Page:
[UPDATE] – Thanks to some digging from a few community members, it appears that the badtouchxxxx.onion address and the pasthole@ email address, along with the content and promises made at the site are most likely belonging to scammers and not the actual attackers. More info can be found here.

What to do – The first cross roads in how to handle this situation comes in the form of “should you take the free services from Equifax?”. On one side, its a free service that presumably has some value and is the company’s way of attempting to make things right and help protect you their customer. On the flip side, signing up for these services requires you to waive your right to any sort of resolution via the court system in regards to this incident, and as some have pointed out, how valuable can you expect these services to be considering the current state of the company offering them. Regardless of if you sign up for the Equifax services, a smart plan would be to pay the small fee and have your credit frozen which will make it prohibitively difficult for a would be identity thief to steal your identity.

Going Forward – In the days and weeks to come it will be difficult for many Americans as the information stolen leaks out and the black hats of the world get their hands on it and begin their malicious doings, however we must try and learn from these mistakes. We need to investigate thoroughly the cause and failures in incidents like these, and when malfeasance is found we need to hold the guilty party accountable in order to defer the behavior that led to this incident in the first place. It is not enough for us to punish those who deserve blame, but we must also look at ourselves as a whole group and make improvements there. Why do we trust the “big three” credit bureaus with so much information? Why is this information not better secured? How can we incentivize companies to prioritize security and user privacy? What can we do to prevent identity theft / provide a recovery path for identity theft victims on a large scale?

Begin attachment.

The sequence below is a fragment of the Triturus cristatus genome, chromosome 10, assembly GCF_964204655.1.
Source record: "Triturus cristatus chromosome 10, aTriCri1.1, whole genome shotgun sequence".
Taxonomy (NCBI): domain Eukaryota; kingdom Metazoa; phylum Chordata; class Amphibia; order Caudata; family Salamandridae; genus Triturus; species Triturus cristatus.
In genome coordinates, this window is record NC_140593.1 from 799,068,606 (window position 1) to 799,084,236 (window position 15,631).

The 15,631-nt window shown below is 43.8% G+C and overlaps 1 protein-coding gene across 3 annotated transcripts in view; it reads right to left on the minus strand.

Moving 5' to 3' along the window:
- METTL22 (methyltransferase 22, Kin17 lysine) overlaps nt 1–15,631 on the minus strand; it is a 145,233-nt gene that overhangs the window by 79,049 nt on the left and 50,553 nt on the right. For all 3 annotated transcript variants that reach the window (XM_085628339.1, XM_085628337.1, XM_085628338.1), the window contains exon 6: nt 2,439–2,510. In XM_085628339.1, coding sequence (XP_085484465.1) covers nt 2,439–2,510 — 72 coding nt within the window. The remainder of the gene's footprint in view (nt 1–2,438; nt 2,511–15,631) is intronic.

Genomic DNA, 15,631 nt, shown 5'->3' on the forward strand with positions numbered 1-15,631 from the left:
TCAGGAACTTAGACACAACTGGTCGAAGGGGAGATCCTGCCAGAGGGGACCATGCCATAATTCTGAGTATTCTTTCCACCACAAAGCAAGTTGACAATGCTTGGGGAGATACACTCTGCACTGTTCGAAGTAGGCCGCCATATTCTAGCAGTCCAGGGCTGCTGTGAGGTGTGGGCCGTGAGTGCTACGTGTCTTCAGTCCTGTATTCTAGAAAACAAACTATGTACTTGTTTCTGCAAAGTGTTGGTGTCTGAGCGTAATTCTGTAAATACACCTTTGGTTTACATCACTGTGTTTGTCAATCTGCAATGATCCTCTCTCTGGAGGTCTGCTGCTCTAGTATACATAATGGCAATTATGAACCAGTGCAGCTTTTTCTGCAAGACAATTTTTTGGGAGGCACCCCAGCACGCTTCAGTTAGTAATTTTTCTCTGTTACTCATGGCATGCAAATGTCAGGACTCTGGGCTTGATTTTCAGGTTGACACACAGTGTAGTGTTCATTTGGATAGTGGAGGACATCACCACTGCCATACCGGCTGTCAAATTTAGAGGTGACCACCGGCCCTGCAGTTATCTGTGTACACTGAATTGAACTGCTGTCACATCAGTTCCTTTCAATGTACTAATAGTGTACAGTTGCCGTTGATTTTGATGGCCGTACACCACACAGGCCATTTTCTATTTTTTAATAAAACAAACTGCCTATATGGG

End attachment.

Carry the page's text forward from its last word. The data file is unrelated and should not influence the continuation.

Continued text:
I hope everyone enjoyed the break down, leave your thoughts in the comments and we can have a discussion as we wait for more evidence to trickle in. As I receive more news on the story I will periodically update the article, or depending on how it plays out may write an entirely new follow up article (which would also be linked here in an update).

Sources / Further Reading